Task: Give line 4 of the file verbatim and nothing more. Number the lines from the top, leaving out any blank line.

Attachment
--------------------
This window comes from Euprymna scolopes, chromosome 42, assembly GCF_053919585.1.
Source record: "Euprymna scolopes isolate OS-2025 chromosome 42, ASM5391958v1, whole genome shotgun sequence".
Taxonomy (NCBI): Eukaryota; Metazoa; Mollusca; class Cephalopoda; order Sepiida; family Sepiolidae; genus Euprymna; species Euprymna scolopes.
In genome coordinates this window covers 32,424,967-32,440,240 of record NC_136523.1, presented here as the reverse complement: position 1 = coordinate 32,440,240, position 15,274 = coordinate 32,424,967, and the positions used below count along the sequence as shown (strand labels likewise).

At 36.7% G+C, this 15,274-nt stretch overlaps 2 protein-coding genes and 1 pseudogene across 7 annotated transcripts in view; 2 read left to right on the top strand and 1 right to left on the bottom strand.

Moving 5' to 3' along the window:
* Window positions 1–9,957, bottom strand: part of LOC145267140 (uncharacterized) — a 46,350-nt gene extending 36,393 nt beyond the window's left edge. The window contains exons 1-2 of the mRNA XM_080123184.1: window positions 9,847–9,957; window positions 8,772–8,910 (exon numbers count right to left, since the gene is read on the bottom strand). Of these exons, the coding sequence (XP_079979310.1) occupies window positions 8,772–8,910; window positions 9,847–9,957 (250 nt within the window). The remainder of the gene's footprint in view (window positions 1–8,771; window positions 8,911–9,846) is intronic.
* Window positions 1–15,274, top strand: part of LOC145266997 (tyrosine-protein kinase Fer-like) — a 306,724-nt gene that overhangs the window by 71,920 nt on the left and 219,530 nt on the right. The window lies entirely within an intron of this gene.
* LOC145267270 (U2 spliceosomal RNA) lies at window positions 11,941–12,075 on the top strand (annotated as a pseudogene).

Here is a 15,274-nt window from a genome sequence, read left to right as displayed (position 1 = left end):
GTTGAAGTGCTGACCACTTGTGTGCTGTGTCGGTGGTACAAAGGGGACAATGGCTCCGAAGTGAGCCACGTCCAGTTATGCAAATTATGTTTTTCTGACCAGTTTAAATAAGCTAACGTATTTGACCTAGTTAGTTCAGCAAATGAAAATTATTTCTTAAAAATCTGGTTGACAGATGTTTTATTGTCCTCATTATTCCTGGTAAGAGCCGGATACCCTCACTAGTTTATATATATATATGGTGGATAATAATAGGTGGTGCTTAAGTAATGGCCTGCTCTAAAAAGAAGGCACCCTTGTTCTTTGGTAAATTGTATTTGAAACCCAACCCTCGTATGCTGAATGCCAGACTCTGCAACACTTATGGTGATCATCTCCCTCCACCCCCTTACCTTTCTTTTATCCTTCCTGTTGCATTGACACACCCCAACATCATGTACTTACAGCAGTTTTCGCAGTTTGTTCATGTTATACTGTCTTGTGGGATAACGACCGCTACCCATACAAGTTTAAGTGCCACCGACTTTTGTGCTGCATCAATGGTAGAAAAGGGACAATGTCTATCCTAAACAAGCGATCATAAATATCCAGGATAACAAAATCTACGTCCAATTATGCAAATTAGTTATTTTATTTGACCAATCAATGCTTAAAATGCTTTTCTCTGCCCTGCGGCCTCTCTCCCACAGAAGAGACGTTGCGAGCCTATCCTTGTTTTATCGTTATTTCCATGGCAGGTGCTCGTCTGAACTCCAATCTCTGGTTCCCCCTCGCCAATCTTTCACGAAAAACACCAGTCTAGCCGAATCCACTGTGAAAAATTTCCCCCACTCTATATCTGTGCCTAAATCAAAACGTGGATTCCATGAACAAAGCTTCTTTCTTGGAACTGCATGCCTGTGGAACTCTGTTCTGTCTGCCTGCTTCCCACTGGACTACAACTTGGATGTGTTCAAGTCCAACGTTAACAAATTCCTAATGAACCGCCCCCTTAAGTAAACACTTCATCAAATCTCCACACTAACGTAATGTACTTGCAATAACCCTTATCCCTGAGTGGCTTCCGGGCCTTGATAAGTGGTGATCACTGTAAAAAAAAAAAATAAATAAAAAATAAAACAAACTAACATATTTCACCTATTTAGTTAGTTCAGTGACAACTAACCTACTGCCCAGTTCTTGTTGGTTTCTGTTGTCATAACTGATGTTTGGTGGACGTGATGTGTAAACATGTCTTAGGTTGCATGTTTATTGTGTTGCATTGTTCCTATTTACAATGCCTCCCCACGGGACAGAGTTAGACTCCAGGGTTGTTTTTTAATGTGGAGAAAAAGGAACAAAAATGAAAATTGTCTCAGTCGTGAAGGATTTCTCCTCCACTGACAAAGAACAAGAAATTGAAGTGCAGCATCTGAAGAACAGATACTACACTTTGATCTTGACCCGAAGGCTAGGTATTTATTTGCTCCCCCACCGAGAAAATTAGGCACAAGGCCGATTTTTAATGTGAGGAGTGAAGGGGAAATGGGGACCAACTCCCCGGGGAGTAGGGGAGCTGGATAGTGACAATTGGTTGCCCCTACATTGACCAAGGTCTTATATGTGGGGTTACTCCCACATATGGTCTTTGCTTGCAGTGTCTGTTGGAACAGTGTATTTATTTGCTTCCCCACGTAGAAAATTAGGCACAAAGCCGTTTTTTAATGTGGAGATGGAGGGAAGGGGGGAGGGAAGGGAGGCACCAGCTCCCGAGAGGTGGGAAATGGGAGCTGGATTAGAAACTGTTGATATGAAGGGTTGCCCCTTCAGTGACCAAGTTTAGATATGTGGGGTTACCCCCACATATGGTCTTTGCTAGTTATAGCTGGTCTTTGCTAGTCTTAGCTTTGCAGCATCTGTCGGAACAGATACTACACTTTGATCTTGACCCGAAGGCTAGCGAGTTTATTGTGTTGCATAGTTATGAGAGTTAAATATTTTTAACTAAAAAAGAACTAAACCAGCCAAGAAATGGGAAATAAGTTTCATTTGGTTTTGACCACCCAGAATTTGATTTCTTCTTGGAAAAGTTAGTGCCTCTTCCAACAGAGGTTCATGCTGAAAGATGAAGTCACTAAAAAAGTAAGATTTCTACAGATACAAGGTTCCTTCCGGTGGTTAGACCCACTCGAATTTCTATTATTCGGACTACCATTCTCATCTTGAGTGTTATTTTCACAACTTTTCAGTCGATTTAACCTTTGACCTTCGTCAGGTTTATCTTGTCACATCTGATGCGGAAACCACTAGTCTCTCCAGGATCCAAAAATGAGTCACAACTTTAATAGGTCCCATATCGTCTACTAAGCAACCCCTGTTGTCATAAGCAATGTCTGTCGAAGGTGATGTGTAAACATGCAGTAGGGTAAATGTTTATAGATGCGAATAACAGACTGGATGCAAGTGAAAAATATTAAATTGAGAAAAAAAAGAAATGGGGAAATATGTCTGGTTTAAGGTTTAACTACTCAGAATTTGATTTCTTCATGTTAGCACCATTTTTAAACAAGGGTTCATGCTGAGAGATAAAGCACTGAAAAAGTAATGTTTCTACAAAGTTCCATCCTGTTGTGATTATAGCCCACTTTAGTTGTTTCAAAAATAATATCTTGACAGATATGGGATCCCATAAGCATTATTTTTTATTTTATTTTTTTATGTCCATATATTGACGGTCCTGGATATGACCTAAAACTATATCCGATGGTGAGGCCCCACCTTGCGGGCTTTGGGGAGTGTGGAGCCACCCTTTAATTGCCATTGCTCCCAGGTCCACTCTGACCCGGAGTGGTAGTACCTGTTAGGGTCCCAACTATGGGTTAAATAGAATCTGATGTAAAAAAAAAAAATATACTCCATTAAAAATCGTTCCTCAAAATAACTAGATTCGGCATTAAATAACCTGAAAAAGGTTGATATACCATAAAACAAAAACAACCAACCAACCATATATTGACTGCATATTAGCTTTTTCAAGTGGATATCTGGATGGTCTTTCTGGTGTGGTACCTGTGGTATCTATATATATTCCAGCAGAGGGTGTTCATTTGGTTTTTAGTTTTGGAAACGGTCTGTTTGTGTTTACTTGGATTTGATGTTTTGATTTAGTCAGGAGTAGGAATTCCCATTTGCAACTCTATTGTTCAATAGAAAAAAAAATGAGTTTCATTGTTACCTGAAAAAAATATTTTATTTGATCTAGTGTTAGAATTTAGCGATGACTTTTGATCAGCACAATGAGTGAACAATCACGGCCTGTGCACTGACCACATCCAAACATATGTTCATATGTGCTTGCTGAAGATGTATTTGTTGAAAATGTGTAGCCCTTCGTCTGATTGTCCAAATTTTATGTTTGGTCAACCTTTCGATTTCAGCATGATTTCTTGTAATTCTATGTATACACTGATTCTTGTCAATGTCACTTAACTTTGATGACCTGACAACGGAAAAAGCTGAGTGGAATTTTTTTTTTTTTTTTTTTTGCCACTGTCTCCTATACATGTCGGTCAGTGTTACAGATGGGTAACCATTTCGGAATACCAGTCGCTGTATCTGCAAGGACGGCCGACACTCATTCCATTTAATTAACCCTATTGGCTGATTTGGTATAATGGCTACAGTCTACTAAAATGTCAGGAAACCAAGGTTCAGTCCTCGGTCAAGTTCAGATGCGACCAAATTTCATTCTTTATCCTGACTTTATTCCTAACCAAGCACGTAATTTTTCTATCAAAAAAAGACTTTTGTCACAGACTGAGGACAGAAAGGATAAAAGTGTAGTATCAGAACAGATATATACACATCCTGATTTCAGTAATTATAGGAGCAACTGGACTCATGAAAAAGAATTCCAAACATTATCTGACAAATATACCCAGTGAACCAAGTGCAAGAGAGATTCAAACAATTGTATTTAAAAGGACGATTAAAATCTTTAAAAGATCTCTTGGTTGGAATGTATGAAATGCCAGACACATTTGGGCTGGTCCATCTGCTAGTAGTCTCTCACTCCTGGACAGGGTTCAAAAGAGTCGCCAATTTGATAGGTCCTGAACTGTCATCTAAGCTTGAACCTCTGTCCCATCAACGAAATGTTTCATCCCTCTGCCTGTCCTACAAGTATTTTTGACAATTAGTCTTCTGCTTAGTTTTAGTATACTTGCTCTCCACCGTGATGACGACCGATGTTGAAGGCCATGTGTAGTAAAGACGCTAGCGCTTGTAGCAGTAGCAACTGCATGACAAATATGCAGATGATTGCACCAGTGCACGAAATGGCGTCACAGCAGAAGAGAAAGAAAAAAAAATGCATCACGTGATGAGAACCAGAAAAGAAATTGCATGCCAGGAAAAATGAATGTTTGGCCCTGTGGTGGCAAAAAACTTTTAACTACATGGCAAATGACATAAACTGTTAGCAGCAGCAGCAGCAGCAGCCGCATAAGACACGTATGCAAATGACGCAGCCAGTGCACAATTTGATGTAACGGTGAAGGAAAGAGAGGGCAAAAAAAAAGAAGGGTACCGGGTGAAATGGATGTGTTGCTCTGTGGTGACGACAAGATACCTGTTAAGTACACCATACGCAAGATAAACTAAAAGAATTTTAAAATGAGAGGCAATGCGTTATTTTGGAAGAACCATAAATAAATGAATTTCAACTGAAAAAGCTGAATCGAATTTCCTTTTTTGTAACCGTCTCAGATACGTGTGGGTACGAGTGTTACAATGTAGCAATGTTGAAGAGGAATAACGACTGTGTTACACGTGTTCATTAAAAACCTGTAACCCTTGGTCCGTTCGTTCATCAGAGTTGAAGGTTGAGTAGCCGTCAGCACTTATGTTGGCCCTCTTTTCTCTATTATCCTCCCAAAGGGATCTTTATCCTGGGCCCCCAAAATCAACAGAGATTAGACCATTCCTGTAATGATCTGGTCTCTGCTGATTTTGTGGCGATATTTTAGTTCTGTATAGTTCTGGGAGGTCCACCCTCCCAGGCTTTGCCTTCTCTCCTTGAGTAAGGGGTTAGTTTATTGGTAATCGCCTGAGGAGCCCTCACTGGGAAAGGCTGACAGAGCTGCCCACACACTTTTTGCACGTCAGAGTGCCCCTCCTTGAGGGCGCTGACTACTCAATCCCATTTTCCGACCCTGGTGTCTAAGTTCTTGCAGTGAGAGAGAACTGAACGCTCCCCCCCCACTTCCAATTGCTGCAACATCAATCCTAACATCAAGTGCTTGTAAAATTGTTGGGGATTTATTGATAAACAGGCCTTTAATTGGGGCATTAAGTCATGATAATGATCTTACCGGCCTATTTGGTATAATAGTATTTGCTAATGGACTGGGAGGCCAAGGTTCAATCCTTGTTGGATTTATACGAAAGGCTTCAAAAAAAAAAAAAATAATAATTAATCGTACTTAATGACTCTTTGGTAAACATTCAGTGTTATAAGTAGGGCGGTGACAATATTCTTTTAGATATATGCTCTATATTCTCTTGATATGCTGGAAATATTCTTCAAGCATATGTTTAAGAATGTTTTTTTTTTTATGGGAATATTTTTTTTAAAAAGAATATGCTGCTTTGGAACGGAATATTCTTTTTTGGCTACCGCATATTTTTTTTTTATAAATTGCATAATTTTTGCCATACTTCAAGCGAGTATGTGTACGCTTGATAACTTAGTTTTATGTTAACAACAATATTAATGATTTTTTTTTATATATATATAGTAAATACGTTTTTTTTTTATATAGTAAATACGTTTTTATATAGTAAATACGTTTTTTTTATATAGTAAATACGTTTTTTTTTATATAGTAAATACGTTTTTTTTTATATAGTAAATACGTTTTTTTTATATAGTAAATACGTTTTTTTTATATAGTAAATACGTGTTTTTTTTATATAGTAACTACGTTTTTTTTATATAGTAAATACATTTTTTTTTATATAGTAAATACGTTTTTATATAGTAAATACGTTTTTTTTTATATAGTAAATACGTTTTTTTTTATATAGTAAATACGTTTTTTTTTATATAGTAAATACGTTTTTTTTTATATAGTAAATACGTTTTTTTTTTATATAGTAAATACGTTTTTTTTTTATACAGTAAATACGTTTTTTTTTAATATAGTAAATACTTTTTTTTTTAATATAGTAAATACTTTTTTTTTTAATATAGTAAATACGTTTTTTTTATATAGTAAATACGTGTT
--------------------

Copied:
In genome coordinates this window covers 32,424,967-32,440,240 of record NC_136523.1, presented here as the reverse complement: position 1 = coordinate 32,440,240, position 15,274 = coordinate 32,424,967, and the positions used below count along the sequence as shown (strand labels likewise).